Are NBA players depreciable assets?

Mike submits the following:

This past Monday, NBA Commisoner David Stern announced the cancellation of the first two weeks of the 2011 NBA regular season. This move comes as negotiations between NBA team owners and players have failed to make positive ground on signing a new Collective Bargaining Agreement (CBA). The CBA is used to define the characteristics of the relationship between players and owners such as salary restrictions and how NBA income is split up. At the heart of the disagreement is the claim by owners that 20 of 30 NBA teams fail to turn a profit in our current economy  and the owners demand to make the new CBA more favorable for them. Players have come out and disputed the claims of economic hardship and pointed to certain accounting “tricks” that NBA owners use to help make their teams seem less profitable than they truly are. This article, released a few months ago when the lockout first began, shows how accounting is playing a huge role in these labor negotiations.
Do you think that owners are being dishonest about how profitable their teams are?

About Mark P. Holtzman

Chair of Accounting Department at Seton Hall University. PhD from The University of Texas at Austin. Worked at Deloitte's New York Office. BSBA from Hofstra University.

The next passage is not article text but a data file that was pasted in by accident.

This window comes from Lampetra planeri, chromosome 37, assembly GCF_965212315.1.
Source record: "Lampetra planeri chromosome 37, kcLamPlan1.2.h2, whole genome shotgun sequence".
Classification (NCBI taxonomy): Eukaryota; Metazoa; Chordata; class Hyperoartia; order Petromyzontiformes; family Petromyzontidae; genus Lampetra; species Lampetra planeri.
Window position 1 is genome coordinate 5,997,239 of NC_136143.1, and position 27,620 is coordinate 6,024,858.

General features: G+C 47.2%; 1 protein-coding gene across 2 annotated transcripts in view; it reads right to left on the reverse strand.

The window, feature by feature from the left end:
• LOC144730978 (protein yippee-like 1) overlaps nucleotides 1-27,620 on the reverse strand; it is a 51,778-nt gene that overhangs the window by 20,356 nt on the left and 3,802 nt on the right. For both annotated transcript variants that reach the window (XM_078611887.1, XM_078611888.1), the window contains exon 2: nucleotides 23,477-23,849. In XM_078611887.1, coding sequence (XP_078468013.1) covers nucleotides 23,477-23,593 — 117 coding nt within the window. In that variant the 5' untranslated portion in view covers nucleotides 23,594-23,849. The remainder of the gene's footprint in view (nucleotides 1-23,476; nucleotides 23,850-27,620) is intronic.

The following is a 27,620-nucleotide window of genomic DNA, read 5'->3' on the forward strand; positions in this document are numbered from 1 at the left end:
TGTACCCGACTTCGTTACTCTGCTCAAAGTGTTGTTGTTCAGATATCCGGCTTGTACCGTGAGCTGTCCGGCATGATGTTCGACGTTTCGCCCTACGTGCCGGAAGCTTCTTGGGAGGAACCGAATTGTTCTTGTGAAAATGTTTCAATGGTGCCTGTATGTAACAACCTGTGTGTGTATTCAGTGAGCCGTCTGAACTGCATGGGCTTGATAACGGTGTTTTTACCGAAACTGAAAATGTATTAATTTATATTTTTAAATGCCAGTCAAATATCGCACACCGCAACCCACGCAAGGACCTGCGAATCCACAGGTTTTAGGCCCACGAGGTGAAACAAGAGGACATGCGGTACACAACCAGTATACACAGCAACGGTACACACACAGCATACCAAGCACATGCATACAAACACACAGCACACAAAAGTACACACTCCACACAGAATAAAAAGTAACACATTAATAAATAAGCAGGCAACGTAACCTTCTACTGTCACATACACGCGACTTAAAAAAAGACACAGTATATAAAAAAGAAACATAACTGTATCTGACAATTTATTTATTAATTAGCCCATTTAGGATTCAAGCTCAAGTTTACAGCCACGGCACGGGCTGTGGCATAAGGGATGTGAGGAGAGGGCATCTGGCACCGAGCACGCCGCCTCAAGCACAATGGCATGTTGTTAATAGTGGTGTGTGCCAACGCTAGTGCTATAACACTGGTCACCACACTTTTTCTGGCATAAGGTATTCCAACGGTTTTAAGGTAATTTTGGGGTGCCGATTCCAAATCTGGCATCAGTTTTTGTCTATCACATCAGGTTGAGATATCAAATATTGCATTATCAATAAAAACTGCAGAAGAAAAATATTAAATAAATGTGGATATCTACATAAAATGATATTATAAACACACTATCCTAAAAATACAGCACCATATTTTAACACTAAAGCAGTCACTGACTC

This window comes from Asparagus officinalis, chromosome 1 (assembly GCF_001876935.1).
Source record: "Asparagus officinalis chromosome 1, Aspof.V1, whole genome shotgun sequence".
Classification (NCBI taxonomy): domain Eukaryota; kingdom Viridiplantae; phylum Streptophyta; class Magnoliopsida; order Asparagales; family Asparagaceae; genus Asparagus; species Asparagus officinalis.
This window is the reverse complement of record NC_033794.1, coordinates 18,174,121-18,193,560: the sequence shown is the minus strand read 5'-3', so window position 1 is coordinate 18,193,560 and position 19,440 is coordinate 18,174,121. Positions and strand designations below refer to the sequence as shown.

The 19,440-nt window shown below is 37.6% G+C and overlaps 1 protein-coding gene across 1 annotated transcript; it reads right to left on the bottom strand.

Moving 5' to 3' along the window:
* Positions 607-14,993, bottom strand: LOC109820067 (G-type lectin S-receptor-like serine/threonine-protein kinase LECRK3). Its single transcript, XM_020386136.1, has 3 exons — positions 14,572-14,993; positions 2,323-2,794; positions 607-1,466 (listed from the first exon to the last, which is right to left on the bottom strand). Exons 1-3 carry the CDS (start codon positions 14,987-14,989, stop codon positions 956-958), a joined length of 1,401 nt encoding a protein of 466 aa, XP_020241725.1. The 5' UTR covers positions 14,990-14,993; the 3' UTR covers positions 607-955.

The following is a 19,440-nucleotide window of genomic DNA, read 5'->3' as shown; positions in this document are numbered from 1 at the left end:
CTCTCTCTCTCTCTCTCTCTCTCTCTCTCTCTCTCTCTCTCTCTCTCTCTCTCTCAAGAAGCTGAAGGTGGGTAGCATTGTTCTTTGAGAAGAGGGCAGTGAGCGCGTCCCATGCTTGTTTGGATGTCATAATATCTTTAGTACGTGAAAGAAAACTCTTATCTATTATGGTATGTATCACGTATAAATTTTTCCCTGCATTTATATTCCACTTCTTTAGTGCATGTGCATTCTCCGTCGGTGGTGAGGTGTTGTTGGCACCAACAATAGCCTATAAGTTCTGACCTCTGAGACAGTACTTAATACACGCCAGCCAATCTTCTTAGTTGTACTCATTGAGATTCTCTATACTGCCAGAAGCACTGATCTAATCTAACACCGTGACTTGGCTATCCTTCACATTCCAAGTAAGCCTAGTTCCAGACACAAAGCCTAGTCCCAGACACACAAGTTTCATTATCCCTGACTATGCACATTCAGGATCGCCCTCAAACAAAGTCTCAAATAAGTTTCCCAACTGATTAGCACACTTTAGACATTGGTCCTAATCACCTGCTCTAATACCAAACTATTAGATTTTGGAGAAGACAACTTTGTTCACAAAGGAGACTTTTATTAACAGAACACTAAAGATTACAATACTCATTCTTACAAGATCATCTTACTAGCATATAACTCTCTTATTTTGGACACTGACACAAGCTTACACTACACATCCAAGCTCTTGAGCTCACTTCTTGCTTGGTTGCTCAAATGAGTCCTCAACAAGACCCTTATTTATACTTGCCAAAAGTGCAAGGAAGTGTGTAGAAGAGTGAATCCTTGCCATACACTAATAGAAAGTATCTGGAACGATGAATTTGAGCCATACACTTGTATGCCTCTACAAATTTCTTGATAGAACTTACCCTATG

1. I cannot say I know much about the lockout; however, it does seem that owners are being dishonest about the income that the teams are really making. These teams should not be able to claim players salaries as expense twice on their taxes as the article said. This policy is allowing the teams to claim a loss when in reality they are making a profit. It seems like a big mess. The tax provision should really be looked at again.

  2. I found this article very interesting because I had no idea that this practice of claiming NBA players as depreciable assets was even happening. Why this tax loophole is even legal is beyond me because it allows teams such as the Nets to manipulate their financial statements to make players and others believe that they are incurring a loss. It seems that the owners of these teams are being greedy and do not want to distribute the team’s wealth to the players (not that a NBA player averaging $5 million a year should really be complaining).

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